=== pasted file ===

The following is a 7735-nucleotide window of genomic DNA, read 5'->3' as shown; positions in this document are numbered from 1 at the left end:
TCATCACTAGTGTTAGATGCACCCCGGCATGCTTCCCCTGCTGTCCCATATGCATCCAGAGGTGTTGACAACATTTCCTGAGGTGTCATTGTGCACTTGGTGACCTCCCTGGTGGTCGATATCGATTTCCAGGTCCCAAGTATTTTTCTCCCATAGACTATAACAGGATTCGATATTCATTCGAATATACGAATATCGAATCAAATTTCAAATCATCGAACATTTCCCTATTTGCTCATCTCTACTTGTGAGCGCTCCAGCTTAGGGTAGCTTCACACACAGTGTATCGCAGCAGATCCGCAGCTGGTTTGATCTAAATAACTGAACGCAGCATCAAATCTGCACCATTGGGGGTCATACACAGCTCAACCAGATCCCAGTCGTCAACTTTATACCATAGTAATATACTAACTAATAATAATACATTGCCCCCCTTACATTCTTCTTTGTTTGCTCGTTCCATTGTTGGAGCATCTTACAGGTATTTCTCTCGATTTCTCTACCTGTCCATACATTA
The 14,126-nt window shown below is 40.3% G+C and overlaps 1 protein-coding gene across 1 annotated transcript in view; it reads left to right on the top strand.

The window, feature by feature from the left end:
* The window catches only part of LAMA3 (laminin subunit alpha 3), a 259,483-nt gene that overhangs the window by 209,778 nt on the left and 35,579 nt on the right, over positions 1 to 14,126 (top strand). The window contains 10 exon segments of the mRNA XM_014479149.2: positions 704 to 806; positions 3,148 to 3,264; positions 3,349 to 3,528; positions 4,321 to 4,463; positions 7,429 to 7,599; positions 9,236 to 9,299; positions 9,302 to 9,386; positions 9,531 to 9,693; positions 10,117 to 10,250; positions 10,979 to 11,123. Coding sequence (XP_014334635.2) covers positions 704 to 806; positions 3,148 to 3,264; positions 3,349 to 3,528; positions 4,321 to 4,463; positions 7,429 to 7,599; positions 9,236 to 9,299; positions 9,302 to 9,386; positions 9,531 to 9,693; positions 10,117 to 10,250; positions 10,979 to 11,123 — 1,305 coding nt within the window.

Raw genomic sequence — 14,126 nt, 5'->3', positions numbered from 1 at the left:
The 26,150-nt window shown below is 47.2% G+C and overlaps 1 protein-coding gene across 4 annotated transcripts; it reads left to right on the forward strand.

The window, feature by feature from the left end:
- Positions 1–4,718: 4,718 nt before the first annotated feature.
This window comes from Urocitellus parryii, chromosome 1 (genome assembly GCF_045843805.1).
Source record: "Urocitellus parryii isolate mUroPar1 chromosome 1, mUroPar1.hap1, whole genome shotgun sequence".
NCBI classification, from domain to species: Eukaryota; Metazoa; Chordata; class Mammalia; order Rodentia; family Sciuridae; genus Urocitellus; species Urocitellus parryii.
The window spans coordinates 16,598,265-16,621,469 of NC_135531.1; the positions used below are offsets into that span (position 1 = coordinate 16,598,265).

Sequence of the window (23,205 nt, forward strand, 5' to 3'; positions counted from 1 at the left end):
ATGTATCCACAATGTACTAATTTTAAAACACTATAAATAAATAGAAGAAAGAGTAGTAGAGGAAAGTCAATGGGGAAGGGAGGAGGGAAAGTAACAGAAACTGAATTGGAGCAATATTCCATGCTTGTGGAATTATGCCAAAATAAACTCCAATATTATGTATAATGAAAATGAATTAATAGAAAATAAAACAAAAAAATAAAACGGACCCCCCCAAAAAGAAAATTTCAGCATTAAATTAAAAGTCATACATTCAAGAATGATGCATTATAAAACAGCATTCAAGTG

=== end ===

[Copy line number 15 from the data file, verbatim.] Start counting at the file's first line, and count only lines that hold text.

ATGTATCCACAATGTACTAATTTTAAAACACTATAAATAAATAGAAGAAAGAGTAGTAGAGGAAAGTCAATGGGGAAGGGAGGAGGGAAAGTAACAGAAACTGAATTGGAGCAATATTCCATGCTTGTGGAATTATGCCAAAATAAACTCCAATATTATGTATAATGAAAATGAATTAATAGAAAATAAAACAAAAAAATAAAACGGACCCCCCCAAAAAGAAAATTTCAGCATTAAATTAAAAGTCATACATTCAAGAATGATGCATTATAAAACAGCATTCAAGTG